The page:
Third, consider the fact that the cross of Christ is described in various[30] places as the supreme demonstration of the love of God: “In this is love, not that we loved God, but that He loved us and sent His Son to be the propitiation for our sins” (1 Jn. 4:10); “Greater love has no one than this, than to lay down one’s life for his friends” (Jn. 15:14); “For God so loved the world, that He gave His only begotten Son, that whoever believes in Him shall not perish but have everlasting life” (Jn. 3:16). If, as we are arguing, Christ’s death was absolutely necessary to make possible the consummation of God’s love for us, then the fact that He was willing to do the utmost necessary to save us must be cherished as a sweet and glorious thing. But if such a thing was not necessary then Christ’s Passion would indeed appear to be almost masochistic, for it is hard to see how undergoing unnecessary suffering is any way demonstrative of love. If Paul can write “scarcely for a righteous man will one die” (Rom. 5:7), how much more is it true that scarcely will one die for someone when there is no benefit that will follow that could not be obtained otherwise? But the love of God shines brightly in the light of the fact that “Christ died for us” because only “justified by his blood” could we “be saved from wrath” (Rom. 5:9). And what is more, it was “while we were still sinners”! Completely undeserving of anything but wrath, Christ brought us “into this grace in which we stand, and rejoice in hope of the glory of God” (Rom. 5:2).

As we conclude our investigation into the punitive righteousness of God, we must admit the narrow scope of our labour. Our desire has not been to deny Marshall‘s claim that “God’s final word is not retribution but restoration, the recreation of heaven and earth so that sin, suffering, sickness, and death are no more”[31]. Rather, our concern has been to reinforce the foundations of our appreciation of God’s righteousness. If the church today is to stand in the midst of volcanoes in Iceland and earthquakes in Haiti, amidst wars in Afghanistan and rumours of weapons of war in Iraq – if, in the midst of all of this, the church is to not “speak as a man” (as Paul puts it) by saying that “God [is] unjust who inflicts wrath” (Rom. 3:5), then it is required that the she begin to understand that “these are the beginning of sorrows” (Matt. 24:8), “for the wrath of God is revealed from heaven against all ungodliness and unrighteousness of men” (Rom. 1:18). If the church is to be able to “worship the LORD in the beauty of holiness” (Ps. 29:2; 96:9) then we must learn again “the terror of the LORD and the glory of His majesty” (Is. 2:10; 2:19; 2:21). “The fear of the Lord is the beginning of wisdom.”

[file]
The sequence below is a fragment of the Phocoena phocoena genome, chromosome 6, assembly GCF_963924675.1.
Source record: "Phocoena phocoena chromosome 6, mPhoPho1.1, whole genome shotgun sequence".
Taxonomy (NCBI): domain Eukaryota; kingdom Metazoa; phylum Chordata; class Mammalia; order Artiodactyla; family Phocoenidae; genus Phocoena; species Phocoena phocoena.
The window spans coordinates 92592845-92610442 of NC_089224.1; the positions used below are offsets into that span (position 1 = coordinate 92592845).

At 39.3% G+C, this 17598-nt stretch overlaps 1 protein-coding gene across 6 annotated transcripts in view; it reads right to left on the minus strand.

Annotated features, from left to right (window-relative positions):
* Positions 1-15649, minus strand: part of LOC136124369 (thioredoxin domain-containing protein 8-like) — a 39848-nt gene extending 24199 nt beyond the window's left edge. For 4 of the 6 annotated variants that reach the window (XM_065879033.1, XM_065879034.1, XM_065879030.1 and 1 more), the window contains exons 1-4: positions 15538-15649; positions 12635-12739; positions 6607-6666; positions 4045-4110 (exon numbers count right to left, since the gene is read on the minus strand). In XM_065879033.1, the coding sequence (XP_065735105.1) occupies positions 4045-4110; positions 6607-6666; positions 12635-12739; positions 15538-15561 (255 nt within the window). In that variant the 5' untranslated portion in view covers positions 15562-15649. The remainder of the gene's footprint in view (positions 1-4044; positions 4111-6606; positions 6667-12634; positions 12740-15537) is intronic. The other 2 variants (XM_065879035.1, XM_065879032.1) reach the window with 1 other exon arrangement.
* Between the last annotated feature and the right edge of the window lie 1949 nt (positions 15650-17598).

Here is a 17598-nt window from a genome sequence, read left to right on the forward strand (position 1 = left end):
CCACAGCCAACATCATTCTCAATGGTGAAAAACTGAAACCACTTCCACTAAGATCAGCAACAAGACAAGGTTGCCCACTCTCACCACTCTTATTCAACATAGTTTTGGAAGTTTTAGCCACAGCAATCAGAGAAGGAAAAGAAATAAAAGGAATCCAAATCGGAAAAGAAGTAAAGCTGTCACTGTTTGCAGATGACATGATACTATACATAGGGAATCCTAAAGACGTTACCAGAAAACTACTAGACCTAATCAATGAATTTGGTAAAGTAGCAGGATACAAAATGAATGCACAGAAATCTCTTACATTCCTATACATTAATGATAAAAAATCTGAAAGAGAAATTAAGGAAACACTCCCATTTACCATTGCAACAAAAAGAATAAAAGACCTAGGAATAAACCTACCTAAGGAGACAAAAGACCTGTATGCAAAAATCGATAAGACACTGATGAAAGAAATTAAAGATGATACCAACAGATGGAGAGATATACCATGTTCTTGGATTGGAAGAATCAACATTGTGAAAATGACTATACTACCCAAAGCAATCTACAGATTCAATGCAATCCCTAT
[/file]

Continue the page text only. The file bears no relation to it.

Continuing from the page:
The consideration of the question of why God punishes is thus concluded. May it provoke us to strive more zealously to mortify sin, to treasure more joyfully the redemption accomplished by our Saviour on the cross, and to declare more boldly the gospel of that salvation.

Bibliography

ed. Acton, H. B. (1969), The Philosophy of Punishment, London, Macmillan.

Anselm, trans. Hopkins, Jasper and Richardson, Herbert (2000), Complete Philosophical and Theological Treatises of Anselm of Canterbury, Minneapolis, Banning Press.

Bavinck, Herman trans. Dutch Reformed Translation Society (2006), Reformed Dogmatics Volume 3: Sin and Salvation in Christ, Grand Rapids, Baker Academic.

Calvin, trans. McKee, Elsie Anne (2009), Institutes of the Christian Religion: 1541 French Edition, Cambridge, Eerdmans.

Calvin, trans. T.H.L. Parker (1961), The Gospel according to ST JOHN 11-21 and The First Epistle of John, Edinburgh, Oliver and Boyd.

Daly, Robert J. (2009), Sacrifice Unveiled, London, Continuum.

Dawkins, Richard (2006), The God Delusion, London, Bantam.

Finlan, S. (2005), Problems with the Atonement, Collegeville, Liturgical Press.

Foucault, M. trans. Sheridan, A (1995) Discipline and Punish, New York, Vintage Books.

Gunton, Colin E. (1998), Actuality of Atonement, London, T&T Clark.

Heim, S. Mark (2006), Saved From Sacrifice: a theology of the cross, Grand Rapids, Eerdmans.